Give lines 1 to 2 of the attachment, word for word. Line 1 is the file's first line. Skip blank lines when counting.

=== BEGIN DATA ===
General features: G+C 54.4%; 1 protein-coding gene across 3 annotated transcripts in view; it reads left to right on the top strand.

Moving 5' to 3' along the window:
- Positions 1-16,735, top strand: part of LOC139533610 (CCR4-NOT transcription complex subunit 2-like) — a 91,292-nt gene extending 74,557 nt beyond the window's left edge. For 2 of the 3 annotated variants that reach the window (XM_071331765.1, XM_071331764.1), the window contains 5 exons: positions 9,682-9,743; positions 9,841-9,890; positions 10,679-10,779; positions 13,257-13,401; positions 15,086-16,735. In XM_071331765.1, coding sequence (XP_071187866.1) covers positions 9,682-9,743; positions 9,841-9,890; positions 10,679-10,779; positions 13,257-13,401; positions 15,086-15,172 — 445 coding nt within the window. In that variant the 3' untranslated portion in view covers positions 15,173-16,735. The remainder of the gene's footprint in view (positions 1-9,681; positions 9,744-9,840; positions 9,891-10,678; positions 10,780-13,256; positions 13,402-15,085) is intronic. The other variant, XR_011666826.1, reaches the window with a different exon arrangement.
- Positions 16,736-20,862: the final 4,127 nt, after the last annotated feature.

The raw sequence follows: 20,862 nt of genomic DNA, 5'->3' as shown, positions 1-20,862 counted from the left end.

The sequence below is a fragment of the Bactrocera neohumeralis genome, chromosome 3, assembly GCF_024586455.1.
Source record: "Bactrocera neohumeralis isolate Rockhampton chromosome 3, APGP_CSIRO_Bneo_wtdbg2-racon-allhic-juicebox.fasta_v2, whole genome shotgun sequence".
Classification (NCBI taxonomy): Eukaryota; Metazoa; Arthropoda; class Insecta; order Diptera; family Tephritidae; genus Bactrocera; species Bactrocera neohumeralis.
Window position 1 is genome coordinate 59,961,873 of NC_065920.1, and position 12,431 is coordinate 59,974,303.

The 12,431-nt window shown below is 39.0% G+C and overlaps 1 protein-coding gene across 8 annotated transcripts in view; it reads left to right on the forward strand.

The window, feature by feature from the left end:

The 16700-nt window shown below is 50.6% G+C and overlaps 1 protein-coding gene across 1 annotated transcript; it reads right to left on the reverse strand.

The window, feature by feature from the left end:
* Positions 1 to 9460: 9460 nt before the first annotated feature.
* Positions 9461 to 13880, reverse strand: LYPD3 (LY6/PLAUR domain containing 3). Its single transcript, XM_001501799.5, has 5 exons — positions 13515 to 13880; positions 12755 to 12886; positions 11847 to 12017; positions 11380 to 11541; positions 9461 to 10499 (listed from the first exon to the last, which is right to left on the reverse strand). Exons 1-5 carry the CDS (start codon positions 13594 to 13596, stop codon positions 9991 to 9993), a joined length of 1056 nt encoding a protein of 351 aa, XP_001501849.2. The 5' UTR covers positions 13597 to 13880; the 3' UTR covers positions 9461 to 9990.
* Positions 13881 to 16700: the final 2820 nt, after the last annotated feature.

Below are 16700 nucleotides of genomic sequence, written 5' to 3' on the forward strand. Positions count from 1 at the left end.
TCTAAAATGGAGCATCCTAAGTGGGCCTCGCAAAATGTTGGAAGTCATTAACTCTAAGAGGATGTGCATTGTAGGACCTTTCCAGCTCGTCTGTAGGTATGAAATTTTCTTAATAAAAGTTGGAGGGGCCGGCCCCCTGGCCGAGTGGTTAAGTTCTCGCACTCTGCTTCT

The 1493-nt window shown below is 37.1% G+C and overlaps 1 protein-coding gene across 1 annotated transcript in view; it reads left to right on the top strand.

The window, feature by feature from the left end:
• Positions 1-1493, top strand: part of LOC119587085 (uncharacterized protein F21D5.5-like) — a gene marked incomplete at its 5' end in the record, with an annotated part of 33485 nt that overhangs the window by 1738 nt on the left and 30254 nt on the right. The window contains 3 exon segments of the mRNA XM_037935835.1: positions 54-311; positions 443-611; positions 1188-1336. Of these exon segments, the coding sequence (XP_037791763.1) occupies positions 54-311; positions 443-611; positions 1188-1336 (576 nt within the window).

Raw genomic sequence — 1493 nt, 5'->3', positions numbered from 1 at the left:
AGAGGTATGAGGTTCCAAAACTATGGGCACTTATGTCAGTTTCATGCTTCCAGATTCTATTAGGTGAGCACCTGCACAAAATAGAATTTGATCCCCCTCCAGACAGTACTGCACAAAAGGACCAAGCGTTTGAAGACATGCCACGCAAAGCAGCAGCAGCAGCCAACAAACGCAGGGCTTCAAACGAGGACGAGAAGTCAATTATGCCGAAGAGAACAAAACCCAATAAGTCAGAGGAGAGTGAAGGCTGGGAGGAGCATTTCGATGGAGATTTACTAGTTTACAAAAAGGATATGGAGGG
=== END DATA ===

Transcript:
General features: G+C 54.4%; 1 protein-coding gene across 3 annotated transcripts in view; it reads left to right on the top strand.

Moving 5' to 3' along the window: